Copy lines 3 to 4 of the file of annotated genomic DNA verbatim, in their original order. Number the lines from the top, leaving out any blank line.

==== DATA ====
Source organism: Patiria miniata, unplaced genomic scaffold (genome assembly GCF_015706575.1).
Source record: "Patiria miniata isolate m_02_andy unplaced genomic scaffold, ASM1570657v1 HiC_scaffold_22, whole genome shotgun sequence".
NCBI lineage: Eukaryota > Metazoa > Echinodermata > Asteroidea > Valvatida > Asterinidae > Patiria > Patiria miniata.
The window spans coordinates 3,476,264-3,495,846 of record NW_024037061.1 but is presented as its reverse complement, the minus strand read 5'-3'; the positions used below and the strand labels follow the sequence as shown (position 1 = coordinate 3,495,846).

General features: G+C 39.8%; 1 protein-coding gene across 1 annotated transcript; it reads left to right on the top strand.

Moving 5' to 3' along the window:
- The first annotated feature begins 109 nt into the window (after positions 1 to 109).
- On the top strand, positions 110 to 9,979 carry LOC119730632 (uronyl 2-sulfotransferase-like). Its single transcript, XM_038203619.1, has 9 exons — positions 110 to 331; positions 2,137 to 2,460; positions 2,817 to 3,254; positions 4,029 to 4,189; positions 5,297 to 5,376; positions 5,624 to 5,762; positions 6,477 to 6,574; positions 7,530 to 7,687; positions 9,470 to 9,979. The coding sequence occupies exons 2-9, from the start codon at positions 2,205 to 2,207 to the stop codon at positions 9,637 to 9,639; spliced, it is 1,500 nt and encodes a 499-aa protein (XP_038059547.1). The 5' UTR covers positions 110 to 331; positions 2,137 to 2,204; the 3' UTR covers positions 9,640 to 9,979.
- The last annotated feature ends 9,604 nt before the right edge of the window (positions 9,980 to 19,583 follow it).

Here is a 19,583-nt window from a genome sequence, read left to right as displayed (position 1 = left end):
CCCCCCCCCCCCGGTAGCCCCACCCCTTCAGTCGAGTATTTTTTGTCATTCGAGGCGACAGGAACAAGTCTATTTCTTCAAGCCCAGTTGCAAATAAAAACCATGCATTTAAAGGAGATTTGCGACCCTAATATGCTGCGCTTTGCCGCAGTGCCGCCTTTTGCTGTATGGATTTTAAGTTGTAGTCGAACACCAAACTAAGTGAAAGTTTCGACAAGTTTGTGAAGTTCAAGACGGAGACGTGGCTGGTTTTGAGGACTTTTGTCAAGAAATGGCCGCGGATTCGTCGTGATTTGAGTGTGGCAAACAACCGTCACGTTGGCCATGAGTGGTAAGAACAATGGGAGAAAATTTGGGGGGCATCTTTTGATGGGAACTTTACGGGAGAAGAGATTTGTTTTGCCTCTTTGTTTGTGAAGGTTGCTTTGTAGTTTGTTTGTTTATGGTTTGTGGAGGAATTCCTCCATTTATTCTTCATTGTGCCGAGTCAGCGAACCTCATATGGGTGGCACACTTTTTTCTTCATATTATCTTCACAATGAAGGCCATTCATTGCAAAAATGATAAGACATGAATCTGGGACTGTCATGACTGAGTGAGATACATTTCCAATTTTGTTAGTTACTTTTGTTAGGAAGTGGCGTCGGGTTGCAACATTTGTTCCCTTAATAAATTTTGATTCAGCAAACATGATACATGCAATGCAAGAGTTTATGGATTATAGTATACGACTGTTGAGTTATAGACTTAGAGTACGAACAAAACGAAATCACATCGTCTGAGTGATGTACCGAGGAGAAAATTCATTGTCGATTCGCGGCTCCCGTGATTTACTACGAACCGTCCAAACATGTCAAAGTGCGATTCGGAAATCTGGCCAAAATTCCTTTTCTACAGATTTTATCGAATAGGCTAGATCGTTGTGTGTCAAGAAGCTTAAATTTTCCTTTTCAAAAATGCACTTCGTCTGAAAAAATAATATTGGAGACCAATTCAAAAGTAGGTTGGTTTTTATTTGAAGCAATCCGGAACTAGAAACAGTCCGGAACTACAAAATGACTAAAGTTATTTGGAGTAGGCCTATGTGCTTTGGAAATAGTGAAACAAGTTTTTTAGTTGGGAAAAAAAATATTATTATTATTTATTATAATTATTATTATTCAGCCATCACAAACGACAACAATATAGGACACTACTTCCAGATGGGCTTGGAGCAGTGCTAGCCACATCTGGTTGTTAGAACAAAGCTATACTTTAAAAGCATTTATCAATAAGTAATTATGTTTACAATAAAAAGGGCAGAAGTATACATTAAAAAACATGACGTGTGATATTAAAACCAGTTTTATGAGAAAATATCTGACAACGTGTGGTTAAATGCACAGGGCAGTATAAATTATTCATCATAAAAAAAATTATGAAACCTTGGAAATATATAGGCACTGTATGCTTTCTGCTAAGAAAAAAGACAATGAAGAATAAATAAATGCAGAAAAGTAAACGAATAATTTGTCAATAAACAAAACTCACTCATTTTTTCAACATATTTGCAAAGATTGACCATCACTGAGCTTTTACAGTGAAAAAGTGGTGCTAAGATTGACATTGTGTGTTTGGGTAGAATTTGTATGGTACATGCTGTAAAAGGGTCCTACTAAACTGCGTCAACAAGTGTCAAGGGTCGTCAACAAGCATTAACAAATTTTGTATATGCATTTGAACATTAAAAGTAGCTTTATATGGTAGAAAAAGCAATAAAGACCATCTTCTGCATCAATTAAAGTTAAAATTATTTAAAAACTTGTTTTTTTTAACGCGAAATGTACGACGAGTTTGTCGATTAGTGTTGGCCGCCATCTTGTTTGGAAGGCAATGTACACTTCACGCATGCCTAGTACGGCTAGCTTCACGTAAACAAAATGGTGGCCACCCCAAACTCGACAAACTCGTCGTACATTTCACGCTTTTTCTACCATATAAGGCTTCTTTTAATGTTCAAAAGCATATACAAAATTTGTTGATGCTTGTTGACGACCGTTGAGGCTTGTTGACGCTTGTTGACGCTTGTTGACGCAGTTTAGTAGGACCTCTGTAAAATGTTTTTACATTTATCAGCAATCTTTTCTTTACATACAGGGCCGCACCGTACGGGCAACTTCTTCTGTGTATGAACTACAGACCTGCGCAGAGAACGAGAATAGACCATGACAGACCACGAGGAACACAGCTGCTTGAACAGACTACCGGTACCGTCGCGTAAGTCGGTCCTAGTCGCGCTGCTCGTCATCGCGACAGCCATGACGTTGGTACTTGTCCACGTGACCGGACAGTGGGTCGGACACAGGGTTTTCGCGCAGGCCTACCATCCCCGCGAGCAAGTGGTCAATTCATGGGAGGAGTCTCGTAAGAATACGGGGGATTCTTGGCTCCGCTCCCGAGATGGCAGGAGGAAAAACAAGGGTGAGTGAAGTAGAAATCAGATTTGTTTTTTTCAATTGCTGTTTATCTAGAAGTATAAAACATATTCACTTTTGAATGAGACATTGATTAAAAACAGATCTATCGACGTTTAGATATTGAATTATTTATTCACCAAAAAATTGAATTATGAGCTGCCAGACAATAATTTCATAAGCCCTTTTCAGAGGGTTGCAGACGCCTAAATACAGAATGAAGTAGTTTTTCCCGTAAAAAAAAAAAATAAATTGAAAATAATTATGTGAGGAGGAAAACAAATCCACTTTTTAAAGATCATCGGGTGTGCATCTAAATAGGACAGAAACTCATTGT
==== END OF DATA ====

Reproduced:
NCBI lineage: Eukaryota > Metazoa > Echinodermata > Asteroidea > Valvatida > Asterinidae > Patiria > Patiria miniata.
The window spans coordinates 3,476,264-3,495,846 of record NW_024037061.1 but is presented as its reverse complement, the minus strand read 5'-3'; the positions used below and the strand labels follow the sequence as shown (position 1 = coordinate 3,495,846).